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Daily Reads: Why ‘Girls’ Is Still Great, the Worst Final Seasons of TV and More

Daily Reads: Why 'Girls' Is Still Great, the Worst Final Seasons of TV and More

Criticwire’s Daily Reads brings today’s essential
news stories and critical pieces to you.

1. The Return of “Girls.” Lena Dunham’s always divisive show “Girls” is back for its fourth season this Sunday, and with it comes Hannah Horvath and company’s often abhorrent behavior. Willa Paskin of Slate writes about why it’s still great.

“Girls” has always been more matter-of-fact about friendship than the strictures of television typically allow. On TV, a show about four buddies usually requires those buddies to spend time together. “Girls” has never had much truck with this. In Season 2, the girls didn’t all hang out for more than half the season. (Shosh and Jessa don’t seem like Marnie-loving people anyway.) With Hannah ensconced in Iowa, this disconnection is more pronounced than ever, though all the wide-open space seems to be good for the girls’ friendships, which are in more affectionate shape than usual. It is also good for “Girls” itself. Read more.

2. The Best of “Portlandia.” “Portlandia” is back for its fifth season, and in anticipation Kate Erbland of Rolling Stone picked the show’s 15 best sketches, from the opening of “Dream of the Nineties” to “911 Beets Emergency.”

“Social Bankruptcy.” Understandably overwhelmed by the influx of social media demands into her everyday life and the head-splitting ping of a constantly buzzing phone, Carrie goes for the “nuclear option”: declaring social bankruptcy and jettisoning the entire thing into the great recycling bin in the sky. It’s so freeing! It’s so wonderful! It’s so…lonely. A clean slate might sound like a good idea at first, but without a digital footprint and a set of emoticons to contextualize it, even the most liberated Facebook hater turns into a ghost. Read more.

3. Having a Strange Attachment to Movies. Sometimes an inconsequential, even mediocre movie sticks with a viewer for reasons that are hard to articulate. Mike Ryan of Uproxx tries to explain his emotional attachment of “Wedding Crashers.”

When “Wedding Crashers” was first released, I had only lived in New York City a few months and I had just gone through a breakup. I didn’t really know many people at the time and this was before social media made it easy to talk to really anyone at any time. I discovered the absolute joy of attending movies by myself…the next day I decided to go back because I had nothing better to do and it didn’t seem as weird. I just kind of liked being around these guys; loneliness is a weird emotion and these two wedding-loving knuckleheads made me forget about all that. Read more.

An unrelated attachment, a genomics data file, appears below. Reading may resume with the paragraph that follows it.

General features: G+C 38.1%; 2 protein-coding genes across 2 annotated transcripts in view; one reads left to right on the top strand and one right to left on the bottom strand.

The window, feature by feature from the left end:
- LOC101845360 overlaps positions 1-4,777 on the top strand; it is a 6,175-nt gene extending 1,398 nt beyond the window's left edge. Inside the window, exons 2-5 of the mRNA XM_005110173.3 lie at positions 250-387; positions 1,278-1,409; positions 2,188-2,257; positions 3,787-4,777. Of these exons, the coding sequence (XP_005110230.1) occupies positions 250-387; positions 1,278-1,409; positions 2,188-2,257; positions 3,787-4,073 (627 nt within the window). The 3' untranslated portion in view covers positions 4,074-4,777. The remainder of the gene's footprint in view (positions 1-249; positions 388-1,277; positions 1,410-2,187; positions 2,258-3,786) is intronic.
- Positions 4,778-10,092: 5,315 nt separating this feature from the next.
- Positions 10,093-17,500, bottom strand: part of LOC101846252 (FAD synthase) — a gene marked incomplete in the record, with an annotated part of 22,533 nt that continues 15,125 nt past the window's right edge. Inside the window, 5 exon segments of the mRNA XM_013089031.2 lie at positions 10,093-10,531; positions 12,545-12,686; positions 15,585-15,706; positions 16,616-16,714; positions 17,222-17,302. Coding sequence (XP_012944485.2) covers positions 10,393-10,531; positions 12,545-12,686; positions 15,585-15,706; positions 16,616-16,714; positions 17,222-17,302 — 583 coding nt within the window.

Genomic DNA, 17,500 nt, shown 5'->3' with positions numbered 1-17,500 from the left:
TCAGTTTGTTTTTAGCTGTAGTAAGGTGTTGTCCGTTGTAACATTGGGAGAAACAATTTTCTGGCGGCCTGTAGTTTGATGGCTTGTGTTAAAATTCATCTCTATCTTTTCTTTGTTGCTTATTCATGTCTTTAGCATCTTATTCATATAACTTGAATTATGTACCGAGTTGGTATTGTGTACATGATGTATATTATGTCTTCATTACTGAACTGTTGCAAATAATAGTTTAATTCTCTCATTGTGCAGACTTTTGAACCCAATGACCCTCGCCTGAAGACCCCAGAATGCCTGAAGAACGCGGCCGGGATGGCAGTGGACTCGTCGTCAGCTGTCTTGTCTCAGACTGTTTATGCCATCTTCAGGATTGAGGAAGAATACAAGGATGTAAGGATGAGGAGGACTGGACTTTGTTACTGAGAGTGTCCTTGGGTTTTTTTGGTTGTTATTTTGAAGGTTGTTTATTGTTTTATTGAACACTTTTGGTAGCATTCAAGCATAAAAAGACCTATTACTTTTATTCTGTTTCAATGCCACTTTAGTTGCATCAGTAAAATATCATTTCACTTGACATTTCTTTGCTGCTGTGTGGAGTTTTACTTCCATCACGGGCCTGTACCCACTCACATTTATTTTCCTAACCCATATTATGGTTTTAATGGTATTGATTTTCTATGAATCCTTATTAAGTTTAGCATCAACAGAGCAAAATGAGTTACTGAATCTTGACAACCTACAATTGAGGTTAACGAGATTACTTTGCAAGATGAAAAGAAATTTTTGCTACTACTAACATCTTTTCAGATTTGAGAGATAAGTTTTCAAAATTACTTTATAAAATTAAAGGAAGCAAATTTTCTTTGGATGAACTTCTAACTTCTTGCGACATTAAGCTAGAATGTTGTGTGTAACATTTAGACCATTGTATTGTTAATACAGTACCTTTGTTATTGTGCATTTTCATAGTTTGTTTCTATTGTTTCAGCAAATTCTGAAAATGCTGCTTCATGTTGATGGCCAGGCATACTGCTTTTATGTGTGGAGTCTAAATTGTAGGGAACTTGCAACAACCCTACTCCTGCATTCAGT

4. How Rules Ruin the Best Original Song Oscar Category. Best Original Song is one of the Oscars’ most exasperating categories because of idiotic rules and technicalities. The A.V. Club’s Jesse Hassenger explains.

In the case of “God Help The Girl,” in-context viewing would involve showing several of the best scenes in the film: the joyful free-for-all of “I’ll Have To Dance With Cassie,” the intimate opening scene set to “Act Of The Apostle,” or the sweet playfulness of “The Psychiatrist Is In.” If cinematic context is truly part of this award, “God Help The Girl’s” performances show a lot more merit than the postscript soundtracking of Coldplay’s song from “Unbroken,” an early favorite. But whether disqualified because of the earlier album or never submitted due to a perceived uphill battle, nothing from “God Help The Girl” makes the official long-list of 79 eligible tunes. An indication of the Academy’s stringent sense of fairness: One of the songs on the eligible list is from “Paddington,” a movie that didn’t even wind up coming out in 2014. Read more.

5. The Worst Final Seasons of TV. How badly could “Glee” end? Its fifth and final season could turn out like any of these other disastrous conclusions written up by HitFix, from “True Blood” to “Roseanne.” Here’s Daniel Fienberg on “Dexter.”

Few shows have pulled the tease-and-whimper with the authority of Showtime’s “Dexter.” More than a few fans had written “Dexter” off after the dismal Season 6, featuring Colin Hanks and his Imaginary Froze Friend and the birth of Deb’s brother-lust. I was right on the cusp of checking out on “Dexter,” when a strange thing happened: Season 7 of “Dexter,” which was the start of a two-season endgame, was surprisingly solid and the writers fooled us into believing that after a confused detour, everything was back on track. This was not the case. The final season was a series of misdirection, anti-climaxes, a weak Big Bad and then, finally, that horribly realized hurricane, a poorly handled death for a character who deserved better and then… Lumberjack Dexter, sitting with a bearded, dyspeptic expression that mirrored the reaction of more than a few watching fans. Read more.

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